The Monroe City Council held its second and final public hearing on the topic of term limits last week, subsequently voting down a motion to repeal the city’s eight-year term limit in a 4-1 vote.
The discussion about term limits has been ongoing since the end of October, when the council adopted an ordinance converting its two-year council seat to a four-year position, in alignment with state law. The conversion paved the way for a conversation about the city’s eight-year term limit, because it negatively impacts a councilmember’s ability to maximize their time in office in certain circumstances. Now that the two-year position has been converted to a four-year seat, any councilmember who has achieved a total of six years in service by being elected to the two-year seat before or after serving a four-year term is ineligible for reelection because of the eight-year term limit.
Council discussion ensued over creating an exemption for elected officials who had previously served in the two-year seat or increasing the eight-year term limit to a 12-year term limit like the county. Councilmember Patsy Cudaback took the opportunity to introduce a motion to repeal term limits entirely, based on her belief that long-term entrenchment in Monroe has never been an issue.
The idea to implement term limits was proposed in 2011 by former Monroe City Councilmember Kurt Goering, who provided oral and written testimony during both recent hearings. When the proposal was initially introduced, the city’s process for establishing the new law included a council-initiated advisory vote, in which 2,622 of the 3,431 Monroe voters that participated voted in favor of term limits.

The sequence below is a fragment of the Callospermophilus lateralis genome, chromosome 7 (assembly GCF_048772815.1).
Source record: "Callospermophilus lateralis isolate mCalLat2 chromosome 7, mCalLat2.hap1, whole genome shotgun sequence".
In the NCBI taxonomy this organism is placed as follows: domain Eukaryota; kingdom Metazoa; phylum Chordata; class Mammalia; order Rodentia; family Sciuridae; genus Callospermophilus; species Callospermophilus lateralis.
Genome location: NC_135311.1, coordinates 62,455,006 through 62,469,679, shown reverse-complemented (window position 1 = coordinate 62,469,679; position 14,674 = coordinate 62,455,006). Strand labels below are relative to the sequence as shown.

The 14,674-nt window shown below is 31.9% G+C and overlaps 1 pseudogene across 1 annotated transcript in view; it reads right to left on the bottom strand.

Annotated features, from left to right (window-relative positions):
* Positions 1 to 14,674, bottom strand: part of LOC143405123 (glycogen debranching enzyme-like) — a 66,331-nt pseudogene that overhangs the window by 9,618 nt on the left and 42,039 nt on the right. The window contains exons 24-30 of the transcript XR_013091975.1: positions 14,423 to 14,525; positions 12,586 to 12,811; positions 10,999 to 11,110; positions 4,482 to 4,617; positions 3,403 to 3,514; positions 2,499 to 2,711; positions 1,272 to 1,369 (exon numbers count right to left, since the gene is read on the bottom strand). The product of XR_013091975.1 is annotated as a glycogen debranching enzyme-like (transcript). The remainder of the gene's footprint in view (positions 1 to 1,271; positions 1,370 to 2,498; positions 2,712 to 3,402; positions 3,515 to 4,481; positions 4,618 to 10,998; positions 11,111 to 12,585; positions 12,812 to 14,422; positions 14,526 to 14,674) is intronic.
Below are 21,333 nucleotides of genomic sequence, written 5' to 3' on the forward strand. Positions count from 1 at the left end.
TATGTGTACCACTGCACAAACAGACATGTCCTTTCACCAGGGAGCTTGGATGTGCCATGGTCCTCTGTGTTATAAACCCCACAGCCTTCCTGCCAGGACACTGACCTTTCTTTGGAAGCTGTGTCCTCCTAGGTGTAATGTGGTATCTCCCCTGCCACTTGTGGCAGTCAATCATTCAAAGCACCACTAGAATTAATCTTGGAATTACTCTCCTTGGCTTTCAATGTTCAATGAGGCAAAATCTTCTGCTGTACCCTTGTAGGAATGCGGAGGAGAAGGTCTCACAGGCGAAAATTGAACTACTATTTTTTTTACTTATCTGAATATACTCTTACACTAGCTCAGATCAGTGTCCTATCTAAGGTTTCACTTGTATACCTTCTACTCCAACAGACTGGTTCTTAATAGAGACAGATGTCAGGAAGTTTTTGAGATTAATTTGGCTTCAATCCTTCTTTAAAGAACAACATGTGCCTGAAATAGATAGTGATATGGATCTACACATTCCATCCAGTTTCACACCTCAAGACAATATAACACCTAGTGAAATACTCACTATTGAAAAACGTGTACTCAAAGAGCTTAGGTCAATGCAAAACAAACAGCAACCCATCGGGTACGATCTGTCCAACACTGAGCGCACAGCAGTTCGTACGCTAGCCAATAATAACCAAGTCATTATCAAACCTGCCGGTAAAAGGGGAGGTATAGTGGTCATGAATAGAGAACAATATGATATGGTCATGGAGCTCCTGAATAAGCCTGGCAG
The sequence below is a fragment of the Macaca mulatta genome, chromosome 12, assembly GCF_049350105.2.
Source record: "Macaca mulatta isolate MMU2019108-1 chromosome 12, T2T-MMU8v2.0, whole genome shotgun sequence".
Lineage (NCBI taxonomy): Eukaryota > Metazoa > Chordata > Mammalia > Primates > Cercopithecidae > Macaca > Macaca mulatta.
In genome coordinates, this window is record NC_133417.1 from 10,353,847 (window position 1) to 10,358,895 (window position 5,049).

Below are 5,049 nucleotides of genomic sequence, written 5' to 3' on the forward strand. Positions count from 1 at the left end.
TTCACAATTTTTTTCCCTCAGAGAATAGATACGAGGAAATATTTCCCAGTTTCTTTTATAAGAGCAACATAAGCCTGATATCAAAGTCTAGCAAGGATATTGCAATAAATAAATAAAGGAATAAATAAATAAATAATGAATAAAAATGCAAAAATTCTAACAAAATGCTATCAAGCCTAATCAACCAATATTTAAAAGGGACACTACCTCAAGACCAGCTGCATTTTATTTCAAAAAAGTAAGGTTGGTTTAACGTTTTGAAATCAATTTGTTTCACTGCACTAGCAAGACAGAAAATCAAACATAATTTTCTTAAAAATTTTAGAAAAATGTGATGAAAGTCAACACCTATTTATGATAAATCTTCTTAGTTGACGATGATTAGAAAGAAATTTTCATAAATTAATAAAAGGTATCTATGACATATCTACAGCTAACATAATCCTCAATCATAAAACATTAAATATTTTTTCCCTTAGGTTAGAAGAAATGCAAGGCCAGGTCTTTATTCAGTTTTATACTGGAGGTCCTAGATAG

Because of the 76.42 percent approval rate, the ordinance establishing term limits for Monroe’s elected officials was passed in January 2012. In discussion over the past month, councilmembers have stated they are largely not in favor of term limits, but feel bound by the results of the advisory vote.
Councilmember Kevin Hanford advocated for extensive outreach and public process, requesting two public hearings be held.
During the first public hearing on Nov. 15, two people spoke in favor of repealing term limits and one spoke against it. During the hearing on Tuesday, Dec. 6, two people spoke against repealing term limits while one spoke in favor.
Former Monroe Planning Commissioner Dave Demarest sided with Cudaback, stating he didn’t see any need for term limits in Monroe. Residents Ashley Sellers and Linda Carlston favored term limits, citing the results of the advisory vote.
Cudaback defended her motion to repeal the city’s eight-year term limit, stating elections are term limits in her opinion. Over the past 20 years, incumbents have been voted in and out of office on a regular basis, she said, making term limits in Monroe a solution to a problem that doesn’t exist. Further, she said she doesn’t believe in creating additional barriers to public involvement or hindering a voter’s ability to elect who they want. There needs to be a compelling, data-driven reason to limit a person’s ability to elect an individual to office, Cudaback said.
“We don’t have it in this case,” she said. “The statistics in Monroe do not show that there has ever been an issue with entrenchment in our local government.”
Cudaback brought up arguments raised by Monroe Planning Commissioner and community advocate Bridgette Tuttle, who gave testimony during the first hearing. Tuttle was in agreement with Cudaback that entrenchment isn’t an issue in Monroe, stating term limits are appropriate at the federal level, not at the local level. Cudaback said she really appreciated Tuttle’s comments, which raised a point that Cudaback hadn’t even considered.